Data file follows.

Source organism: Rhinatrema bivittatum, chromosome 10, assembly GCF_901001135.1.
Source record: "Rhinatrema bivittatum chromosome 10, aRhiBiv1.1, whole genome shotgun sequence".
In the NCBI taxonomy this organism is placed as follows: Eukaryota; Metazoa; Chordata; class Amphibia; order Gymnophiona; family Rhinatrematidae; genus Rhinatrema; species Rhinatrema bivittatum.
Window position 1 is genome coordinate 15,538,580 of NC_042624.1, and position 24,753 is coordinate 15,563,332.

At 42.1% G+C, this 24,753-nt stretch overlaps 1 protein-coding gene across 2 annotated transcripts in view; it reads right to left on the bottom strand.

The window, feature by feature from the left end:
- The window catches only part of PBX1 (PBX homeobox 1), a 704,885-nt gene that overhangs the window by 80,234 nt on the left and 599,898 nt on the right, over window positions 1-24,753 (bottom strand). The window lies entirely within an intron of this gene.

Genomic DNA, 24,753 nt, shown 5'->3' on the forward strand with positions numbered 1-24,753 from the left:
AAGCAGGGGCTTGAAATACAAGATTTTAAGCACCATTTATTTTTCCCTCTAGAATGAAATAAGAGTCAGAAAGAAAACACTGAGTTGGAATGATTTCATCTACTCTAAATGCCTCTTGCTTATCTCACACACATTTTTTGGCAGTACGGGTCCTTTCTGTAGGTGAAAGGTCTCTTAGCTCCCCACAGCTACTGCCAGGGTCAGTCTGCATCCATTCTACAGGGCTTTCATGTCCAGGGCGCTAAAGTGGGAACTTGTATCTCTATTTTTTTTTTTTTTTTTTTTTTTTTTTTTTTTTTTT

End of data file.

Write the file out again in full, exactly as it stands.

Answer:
Source organism: Rhinatrema bivittatum, chromosome 10, assembly GCF_901001135.1.
Source record: "Rhinatrema bivittatum chromosome 10, aRhiBiv1.1, whole genome shotgun sequence".
In the NCBI taxonomy this organism is placed as follows: Eukaryota; Metazoa; Chordata; class Amphibia; order Gymnophiona; family Rhinatrematidae; genus Rhinatrema; species Rhinatrema bivittatum.
Window position 1 is genome coordinate 15,538,580 of NC_042624.1, and position 24,753 is coordinate 15,563,332.

At 42.1% G+C, this 24,753-nt stretch overlaps 1 protein-coding gene across 2 annotated transcripts in view; it reads right to left on the bottom strand.

The window, feature by feature from the left end:
- The window catches only part of PBX1 (PBX homeobox 1), a 704,885-nt gene that overhangs the window by 80,234 nt on the left and 599,898 nt on the right, over window positions 1-24,753 (bottom strand). The window lies entirely within an intron of this gene.

Genomic DNA, 24,753 nt, shown 5'->3' on the forward strand with positions numbered 1-24,753 from the left:
AAGCAGGGGCTTGAAATACAAGATTTTAAGCACCATTTATTTTTCCCTCTAGAATGAAATAAGAGTCAGAAAGAAAACACTGAGTTGGAATGATTTCATCTACTCTAAATGCCTCTTGCTTATCTCACACACATTTTTTGGCAGTACGGGTCCTTTCTGTAGGTGAAAGGTCTCTTAGCTCCCCACAGCTACTGCCAGGGTCAGTCTGCATCCATTCTACAGGGCTTTCATGTCCAGGGCGCTAAAGTGGGAACTTGTATCTCTATTTTTTTTTTTTTTTTTTTTTTTTTTTTTTTTTTTT